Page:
xarelto

Popular Blood Thinners May Lead to Brain Bleeding after Head Injury

A three-year study of more than 1,000 patients found that the risk of delayed intracranial hemorrhage and death following head trauma was significantly higher for adults taking older blood thinning medications including clopidogrel (Plavix) and warfarin (Coumadin), according to research being presented today at the annual meeting of the Radiological Society of North America (RSNA).

The effects of newer blood thinners such as Pradaxa and Xarelto were not included in the report.

Taking aspirin concurrently with any blood thinner may increase the risk of delayed hemorrhage.

Intracranial hemorrhage occurs when blood vessels within the brain rupture, releasing blood into the brain tissue. In a delayed traumatic intracranial hemorrhage, bleeding in the brain occurs after the initial trauma, usually within 48 hours, after an initial negative head CT.

High blood pressure, head injury and the use of blood thinners are known causes of intracranial hemorrhage. As the population ages, the prevalence of patients taking blood thinners is increasing.

“The incidence of delayed posttraumatic intracranial hemorrhage in patients on different types of blood thinners with and without the addition of aspirin is not well established,” said Warren Chang, M.D., neuroradiologist and director of research at the Imaging Institute of the Allegheny Health Network in Pennsylvania. “This is an active area of investigation, especially as novel blood thinners become more widely adopted.”

Pradaxa vs Xarelto: Comparing Blood Thinners

Until the last decade, the only option available for patients with nonvalvular atrial fibrillation to help control blood clots was Coumadin (also known as warfarin). While effective in preventing intracranial bleeding, patients on Coumadin have to endure regular blood tests and risk major bleeding complications. Now there are new drugs known as non-vitamin K antagonist oral anticoagulants (NOACs).

The two anticoagulants at the forefront of the blood thinner market are Pradaxa (dabigatran), made by Boehringer Ingelheim, and Xarelto (rivaroxaban), manufactured by Johnson & Johnson’s Janssen Pharmaceuticals division. Both of these blood thinners are considered by some doctors to be safer and more effective than Coumadin. But they still come with increased risk of severe bleeding that have resulted in patients filing both Xarelto lawsuits and Pradaxa lawsuits by the thousands. Additionally, they are more expensive and may impact the renal system with prolonged use.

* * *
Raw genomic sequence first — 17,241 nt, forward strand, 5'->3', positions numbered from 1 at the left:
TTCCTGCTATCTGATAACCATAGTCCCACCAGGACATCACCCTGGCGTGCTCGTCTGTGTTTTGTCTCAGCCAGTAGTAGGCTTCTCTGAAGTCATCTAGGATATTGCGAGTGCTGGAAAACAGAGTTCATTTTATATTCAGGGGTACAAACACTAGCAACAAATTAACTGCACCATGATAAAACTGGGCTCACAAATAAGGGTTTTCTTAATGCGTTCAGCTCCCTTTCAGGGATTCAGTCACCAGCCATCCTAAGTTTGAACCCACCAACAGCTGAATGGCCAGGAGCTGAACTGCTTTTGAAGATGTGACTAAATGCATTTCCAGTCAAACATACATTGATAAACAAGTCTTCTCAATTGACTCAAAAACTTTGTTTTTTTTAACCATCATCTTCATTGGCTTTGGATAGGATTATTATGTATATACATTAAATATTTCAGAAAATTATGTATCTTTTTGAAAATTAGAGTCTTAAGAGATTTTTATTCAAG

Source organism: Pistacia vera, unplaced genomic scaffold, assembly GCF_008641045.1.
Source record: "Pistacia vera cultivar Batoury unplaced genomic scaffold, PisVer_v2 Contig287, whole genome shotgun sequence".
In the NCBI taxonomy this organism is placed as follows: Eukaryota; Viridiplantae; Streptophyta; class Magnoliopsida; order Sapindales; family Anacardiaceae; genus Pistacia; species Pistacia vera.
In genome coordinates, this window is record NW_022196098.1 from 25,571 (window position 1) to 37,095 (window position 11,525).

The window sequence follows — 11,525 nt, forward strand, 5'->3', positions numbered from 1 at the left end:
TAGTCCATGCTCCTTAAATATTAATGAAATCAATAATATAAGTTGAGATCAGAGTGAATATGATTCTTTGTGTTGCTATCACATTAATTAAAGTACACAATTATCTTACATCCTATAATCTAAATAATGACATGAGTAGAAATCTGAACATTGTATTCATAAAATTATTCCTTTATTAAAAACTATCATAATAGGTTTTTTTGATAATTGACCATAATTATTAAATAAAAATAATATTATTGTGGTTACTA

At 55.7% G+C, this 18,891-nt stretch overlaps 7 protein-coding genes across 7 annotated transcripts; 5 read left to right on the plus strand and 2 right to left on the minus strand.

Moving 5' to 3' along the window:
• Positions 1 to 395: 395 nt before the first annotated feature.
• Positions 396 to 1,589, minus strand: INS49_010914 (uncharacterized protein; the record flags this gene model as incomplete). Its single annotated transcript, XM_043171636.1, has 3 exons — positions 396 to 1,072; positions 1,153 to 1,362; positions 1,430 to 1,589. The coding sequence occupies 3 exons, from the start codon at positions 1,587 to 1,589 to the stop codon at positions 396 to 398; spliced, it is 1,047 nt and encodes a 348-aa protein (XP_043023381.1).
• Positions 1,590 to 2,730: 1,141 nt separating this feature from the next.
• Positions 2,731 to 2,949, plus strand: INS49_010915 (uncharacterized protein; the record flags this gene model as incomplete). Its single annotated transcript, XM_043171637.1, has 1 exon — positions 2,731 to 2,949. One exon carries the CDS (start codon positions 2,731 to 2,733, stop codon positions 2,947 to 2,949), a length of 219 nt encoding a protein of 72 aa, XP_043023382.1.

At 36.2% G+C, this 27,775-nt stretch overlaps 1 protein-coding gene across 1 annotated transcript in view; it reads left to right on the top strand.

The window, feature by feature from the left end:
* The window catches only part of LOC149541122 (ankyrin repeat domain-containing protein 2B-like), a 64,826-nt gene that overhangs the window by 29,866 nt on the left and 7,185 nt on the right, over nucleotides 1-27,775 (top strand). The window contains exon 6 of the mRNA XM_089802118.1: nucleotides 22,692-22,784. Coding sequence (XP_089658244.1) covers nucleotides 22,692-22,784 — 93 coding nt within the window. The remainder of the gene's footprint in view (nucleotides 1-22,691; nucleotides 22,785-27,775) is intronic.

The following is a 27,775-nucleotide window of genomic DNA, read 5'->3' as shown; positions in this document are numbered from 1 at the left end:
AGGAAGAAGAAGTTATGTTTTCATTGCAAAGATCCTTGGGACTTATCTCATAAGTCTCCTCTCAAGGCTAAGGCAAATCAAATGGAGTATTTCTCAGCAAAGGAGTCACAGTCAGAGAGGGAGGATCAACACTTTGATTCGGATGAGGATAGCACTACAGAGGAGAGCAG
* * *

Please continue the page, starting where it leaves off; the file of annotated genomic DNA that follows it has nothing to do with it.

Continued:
Because of these issues, we decided to do a head-to-head comparison between the two biggest rivals in this class of new blood thinners. Patients trying to choose the right blood thinner should consider the following things when weighing their options.

Blood Thinners Pradaxa, Xarelto Have New Competitor in Eliquis

After twice delaying approval of the drug, the U.S. Food and Drug Administration (FDA) has now cleared Eliquis for the prevention of stroke and dangerous blood clots in patients diagnosed with non-valvular atrial fibrillation, the most common type of heart rhythm abnormality.

Eliquis, developed by Bristol-Myers Squibb and Pfizer, is the latest addition to a family of three next-generation blood thinner drugs approved by the FDA in the last two years; the others are Pradaxa and Xarelto.

FDA approval of Eliquis came after the drug’s approval in Japan and the European Union, and several months before the scheduled ruling set for March 17, 2013. The agency initially was expected to make the decision in March 2012, but requested more time to review new data.

By June 2012, the FDA had again postponed the drug’s approval as it awaited results from ARISTOTLE, a clinical study comparing the safety and effectiveness of Eliquis to warfarin, a more dated anticoagulant, in more than 18,000 patients with non-valvular atrial fibrillation.

New Drug, Familiar Risk
Eliquis, Pradaxa and Xarelto were all developed as alternatives to warfarin, which the FDA approved nearly 60 years ago. Although warfarin was once the go-to treatment for patients with atrial fibrillation not caused by a heart valve problem, its safe use requires regular blood monitoring by doctors.

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